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Weekend festivities

Old friends, good food, fun times, nice weather and a win for the Lions: What else could the College’s students and alumni ask for?

Homecoming was surrounded by a controversy this year due to some of the new regulations implemented by the College — cars were not allowed in the tailgating area, tailgaters needed to wear wristbands to identify who was over and under 21, and attendees were not permitted to have their own music. But whatever qualms people may have had about the changes were replaced with excitement for the day’s celebrations as students, alumni, family and friends showcased school pride on Saturday, Oct. 19.

“It was nice to see everyone so bonded. Everyone had TCNJ swag — they had their shirts and pins and hair ties — and they had a lot of fun together,” senior biology and women’s and gender studies double major Stephanie Cervino said. “Even other organizations were mixing because they were so close together. It was a nice way to build community.”

However, there were people who thought that the changes did damper the Homecoming spirit a bit but had fun regardless.

Students tailgate the game. (Courtney Wirths / Photo Editor)

“I think that there’s less unity, because not everybody who goes to school is at the tailgate. Most people are doing their own thing in their dorms, and I think that kind of takes away from the whole feel of homecoming,” sophomore communication studies major Theresa Soya said while going to watch the football game. “But it’s better than I thought it was going to be. There’s a lot of people still out and the music’s good … I love Homecoming.”

Tiffany Moscatello, a ’00 graduate of the College, agreed that last year’s Homecoming was better than this year’s, but said that the energy was still there. She was there with her husband, also a College graduate, and her three young children.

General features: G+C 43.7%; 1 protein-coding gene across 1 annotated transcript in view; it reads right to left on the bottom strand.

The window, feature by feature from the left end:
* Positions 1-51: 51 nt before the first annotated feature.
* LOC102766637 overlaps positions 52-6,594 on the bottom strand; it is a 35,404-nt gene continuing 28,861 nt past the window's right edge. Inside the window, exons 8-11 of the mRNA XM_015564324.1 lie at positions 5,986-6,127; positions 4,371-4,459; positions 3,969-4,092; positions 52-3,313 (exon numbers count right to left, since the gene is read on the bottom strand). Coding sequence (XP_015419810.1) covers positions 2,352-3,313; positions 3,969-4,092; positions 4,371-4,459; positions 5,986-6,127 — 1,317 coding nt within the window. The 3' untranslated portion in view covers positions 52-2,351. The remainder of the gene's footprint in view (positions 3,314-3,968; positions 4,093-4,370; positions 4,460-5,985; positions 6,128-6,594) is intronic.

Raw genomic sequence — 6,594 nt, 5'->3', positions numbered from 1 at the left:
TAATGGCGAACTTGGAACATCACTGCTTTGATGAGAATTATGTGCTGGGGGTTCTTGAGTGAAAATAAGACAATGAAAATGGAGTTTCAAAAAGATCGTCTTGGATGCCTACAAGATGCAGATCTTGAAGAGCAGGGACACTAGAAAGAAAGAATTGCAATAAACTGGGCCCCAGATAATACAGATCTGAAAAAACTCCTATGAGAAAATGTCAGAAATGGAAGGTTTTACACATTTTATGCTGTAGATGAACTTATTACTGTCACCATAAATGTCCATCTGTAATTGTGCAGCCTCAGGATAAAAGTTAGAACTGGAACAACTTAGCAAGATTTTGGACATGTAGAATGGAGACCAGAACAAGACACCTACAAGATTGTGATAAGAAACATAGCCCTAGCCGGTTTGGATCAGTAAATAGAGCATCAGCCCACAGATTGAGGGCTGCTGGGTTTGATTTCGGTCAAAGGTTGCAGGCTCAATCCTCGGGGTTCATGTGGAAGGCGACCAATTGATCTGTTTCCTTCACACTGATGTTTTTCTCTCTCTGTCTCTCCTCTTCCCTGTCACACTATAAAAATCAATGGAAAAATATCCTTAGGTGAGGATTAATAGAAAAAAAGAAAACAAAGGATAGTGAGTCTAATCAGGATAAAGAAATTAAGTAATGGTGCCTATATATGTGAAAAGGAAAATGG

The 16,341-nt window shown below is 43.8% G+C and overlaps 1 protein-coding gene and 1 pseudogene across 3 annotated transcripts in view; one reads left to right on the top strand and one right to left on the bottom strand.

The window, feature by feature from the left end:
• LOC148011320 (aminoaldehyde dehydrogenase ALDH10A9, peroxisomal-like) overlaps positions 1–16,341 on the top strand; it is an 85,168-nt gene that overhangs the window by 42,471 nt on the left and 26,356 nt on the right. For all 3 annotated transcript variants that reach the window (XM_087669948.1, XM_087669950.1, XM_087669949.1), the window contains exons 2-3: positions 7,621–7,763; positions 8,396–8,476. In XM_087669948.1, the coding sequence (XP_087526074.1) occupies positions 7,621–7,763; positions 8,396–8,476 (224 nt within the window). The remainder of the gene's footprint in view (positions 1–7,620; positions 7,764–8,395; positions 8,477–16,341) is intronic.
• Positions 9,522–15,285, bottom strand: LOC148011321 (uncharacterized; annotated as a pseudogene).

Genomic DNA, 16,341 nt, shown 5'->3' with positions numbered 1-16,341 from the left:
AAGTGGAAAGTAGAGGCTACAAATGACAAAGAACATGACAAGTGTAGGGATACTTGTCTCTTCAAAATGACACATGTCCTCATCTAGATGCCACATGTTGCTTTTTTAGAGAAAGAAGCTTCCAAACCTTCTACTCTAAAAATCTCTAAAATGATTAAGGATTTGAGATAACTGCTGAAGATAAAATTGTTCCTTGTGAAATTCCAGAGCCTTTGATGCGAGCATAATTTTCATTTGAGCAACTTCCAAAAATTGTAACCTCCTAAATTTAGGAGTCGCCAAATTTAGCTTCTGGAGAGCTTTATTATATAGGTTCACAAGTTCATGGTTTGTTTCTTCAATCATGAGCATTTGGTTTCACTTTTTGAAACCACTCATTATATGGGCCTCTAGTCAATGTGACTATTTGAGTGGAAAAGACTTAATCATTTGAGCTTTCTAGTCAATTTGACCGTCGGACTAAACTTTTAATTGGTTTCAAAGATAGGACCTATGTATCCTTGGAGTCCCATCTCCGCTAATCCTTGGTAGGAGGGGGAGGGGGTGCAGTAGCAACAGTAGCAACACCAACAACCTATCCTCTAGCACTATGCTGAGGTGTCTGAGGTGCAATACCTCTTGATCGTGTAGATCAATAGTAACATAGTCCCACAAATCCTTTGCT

“It’s great coming back every year. I love bringing my kids back,” Moscatello said.

Moscatello pointed out that the first time the College had tailgating for Homecoming was her senior year. Before that, she said the big hang-out place to celebrate the day was the Rat.

Trenton State College alumnus Frank Haas also mentioned that tailgating was a new aspect of Homecoming since his graduation in ’77. He was at this year’s Homecoming to meet up with his old friends from Sigma Tau Chi. More than 70 of the fraternity’s members attended this year’s Homecoming.

According to Haas, besides getting to re-connect with his friends from school, the best thing about coming back to the College was seeing all of its recent updates.

“My favorite part is to see how much it’s grown. It’s huge. Same space, but it’s unbelievably huge. There’s so many new buildings here,” Haas said.

There was a performance by the College’s cheerleading and dance teams before the winners of the two-week Homecoming Queen and King contests, seniors Ryan DeAngelis and Stephanie Rindosh, were crowned.

“It’s a huge honor. You know, everyone out there deserved it, and they’re a great bunch of guys and girls. It was really cool, especially representing the Ambassadors. I really appreciated it,” said DeAngelis, a chemistry major who represented the Ambassadors.

Rindosh, a civil engineering major who represented Delta Phi Epsilon, was also elated and said that being honored with the title “means that you just truly embody the TCNJ spirit and that you make the most of this place while you have it here.”

After the ceremony, the Lions took the field once again to defeat SUNY Morrisville 21-20.

“It was my first and last Homecoming as an undergraduate, and I’m really glad I went because it’s a big experience that undergrads have,” Cervino said. “I saw a lot of alums and it was good to see them again, and I know next year it’s going to be me doing that.”

Colleen Murphy



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